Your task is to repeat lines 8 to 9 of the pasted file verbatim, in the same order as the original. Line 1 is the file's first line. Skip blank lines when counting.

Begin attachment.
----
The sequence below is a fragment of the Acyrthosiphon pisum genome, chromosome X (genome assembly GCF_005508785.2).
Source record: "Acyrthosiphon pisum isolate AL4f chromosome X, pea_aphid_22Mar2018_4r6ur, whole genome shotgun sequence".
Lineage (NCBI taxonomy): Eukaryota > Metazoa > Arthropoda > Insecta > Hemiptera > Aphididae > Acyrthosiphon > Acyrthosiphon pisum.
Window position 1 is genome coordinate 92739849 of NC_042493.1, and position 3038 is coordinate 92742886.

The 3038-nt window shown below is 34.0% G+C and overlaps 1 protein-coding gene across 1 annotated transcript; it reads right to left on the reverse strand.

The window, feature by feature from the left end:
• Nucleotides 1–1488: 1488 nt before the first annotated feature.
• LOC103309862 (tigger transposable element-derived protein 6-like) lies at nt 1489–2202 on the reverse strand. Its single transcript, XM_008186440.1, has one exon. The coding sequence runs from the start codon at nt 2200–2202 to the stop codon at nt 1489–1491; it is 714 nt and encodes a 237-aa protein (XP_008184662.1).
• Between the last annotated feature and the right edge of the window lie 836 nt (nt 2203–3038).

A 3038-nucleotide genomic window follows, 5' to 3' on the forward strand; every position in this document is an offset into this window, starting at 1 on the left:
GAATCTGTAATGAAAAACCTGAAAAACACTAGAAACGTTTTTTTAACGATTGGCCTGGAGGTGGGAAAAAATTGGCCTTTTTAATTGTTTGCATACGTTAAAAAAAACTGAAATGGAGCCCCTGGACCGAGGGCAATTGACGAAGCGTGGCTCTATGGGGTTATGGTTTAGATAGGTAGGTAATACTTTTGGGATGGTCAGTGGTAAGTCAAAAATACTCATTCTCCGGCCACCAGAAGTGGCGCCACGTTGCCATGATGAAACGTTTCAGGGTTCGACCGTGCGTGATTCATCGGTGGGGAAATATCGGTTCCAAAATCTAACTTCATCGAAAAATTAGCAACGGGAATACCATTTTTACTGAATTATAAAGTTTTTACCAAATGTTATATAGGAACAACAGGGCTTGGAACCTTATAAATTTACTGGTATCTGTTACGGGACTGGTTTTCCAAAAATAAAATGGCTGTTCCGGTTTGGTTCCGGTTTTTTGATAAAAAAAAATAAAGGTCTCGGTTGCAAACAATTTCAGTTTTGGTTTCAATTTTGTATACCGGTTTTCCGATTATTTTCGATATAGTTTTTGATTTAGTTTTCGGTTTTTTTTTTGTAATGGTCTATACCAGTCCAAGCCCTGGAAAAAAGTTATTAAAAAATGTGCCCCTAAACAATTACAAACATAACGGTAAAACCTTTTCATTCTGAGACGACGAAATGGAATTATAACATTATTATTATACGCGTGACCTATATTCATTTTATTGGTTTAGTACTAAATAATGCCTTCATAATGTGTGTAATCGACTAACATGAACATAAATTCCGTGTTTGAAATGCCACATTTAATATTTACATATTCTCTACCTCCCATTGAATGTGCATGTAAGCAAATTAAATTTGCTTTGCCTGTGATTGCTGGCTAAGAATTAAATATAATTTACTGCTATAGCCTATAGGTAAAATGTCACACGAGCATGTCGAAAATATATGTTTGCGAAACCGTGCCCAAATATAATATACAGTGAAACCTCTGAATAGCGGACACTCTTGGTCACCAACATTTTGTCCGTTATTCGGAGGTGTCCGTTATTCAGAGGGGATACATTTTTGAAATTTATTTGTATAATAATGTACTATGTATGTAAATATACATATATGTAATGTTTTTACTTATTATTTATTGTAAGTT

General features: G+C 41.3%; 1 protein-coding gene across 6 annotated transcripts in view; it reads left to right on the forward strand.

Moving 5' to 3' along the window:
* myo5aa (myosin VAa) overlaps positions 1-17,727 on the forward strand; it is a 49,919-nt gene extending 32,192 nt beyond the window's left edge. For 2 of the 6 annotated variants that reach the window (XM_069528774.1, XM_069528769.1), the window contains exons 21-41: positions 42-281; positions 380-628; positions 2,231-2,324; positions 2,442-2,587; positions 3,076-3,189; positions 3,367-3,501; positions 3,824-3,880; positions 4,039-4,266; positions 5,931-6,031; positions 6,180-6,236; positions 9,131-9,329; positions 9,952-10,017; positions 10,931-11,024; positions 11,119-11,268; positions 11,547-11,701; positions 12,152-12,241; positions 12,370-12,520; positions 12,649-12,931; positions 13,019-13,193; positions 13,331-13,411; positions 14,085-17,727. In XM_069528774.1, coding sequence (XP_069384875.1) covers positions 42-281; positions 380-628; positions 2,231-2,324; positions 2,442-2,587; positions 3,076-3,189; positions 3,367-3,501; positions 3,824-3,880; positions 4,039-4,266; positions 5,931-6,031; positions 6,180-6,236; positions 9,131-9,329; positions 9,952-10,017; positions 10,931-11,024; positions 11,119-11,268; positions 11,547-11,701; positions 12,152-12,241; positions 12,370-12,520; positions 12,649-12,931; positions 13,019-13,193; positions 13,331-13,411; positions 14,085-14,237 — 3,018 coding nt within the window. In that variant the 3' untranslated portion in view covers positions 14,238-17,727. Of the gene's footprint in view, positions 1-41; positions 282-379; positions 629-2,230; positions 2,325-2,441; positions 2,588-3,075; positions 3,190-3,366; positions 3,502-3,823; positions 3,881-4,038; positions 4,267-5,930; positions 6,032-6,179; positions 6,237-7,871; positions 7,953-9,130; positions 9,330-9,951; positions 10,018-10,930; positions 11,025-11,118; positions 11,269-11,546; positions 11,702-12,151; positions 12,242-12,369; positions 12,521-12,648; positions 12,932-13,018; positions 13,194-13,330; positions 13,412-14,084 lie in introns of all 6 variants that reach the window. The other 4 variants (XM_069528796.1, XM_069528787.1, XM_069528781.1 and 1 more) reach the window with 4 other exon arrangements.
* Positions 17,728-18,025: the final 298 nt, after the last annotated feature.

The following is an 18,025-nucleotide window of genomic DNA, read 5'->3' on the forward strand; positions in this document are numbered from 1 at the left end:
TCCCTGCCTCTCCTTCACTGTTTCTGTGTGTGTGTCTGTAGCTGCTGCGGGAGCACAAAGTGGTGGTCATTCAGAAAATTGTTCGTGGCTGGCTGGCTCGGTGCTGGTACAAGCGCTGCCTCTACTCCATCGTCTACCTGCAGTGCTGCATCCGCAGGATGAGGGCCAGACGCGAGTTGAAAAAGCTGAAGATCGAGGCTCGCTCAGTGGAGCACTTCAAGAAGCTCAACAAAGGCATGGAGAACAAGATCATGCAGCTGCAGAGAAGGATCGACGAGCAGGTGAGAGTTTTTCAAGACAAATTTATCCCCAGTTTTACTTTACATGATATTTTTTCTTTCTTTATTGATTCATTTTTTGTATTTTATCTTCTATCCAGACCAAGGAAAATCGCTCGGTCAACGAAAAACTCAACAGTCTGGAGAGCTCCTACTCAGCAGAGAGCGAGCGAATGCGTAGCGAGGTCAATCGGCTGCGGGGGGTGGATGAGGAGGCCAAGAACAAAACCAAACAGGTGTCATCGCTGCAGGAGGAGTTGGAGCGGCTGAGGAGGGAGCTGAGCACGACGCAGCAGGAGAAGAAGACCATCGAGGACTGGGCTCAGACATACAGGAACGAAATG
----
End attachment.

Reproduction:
• LOC103309862 (tigger transposable element-derived protein 6-like) lies at nt 1489–2202 on the reverse strand. Its single transcript, XM_008186440.1, has one exon. The coding sequence runs from the start codon at nt 2200–2202 to the stop codon at nt 1489–1491; it is 714 nt and encodes a 237-aa protein (XP_008184662.1).
• Between the last annotated feature and the right edge of the window lie 836 nt (nt 2203–3038).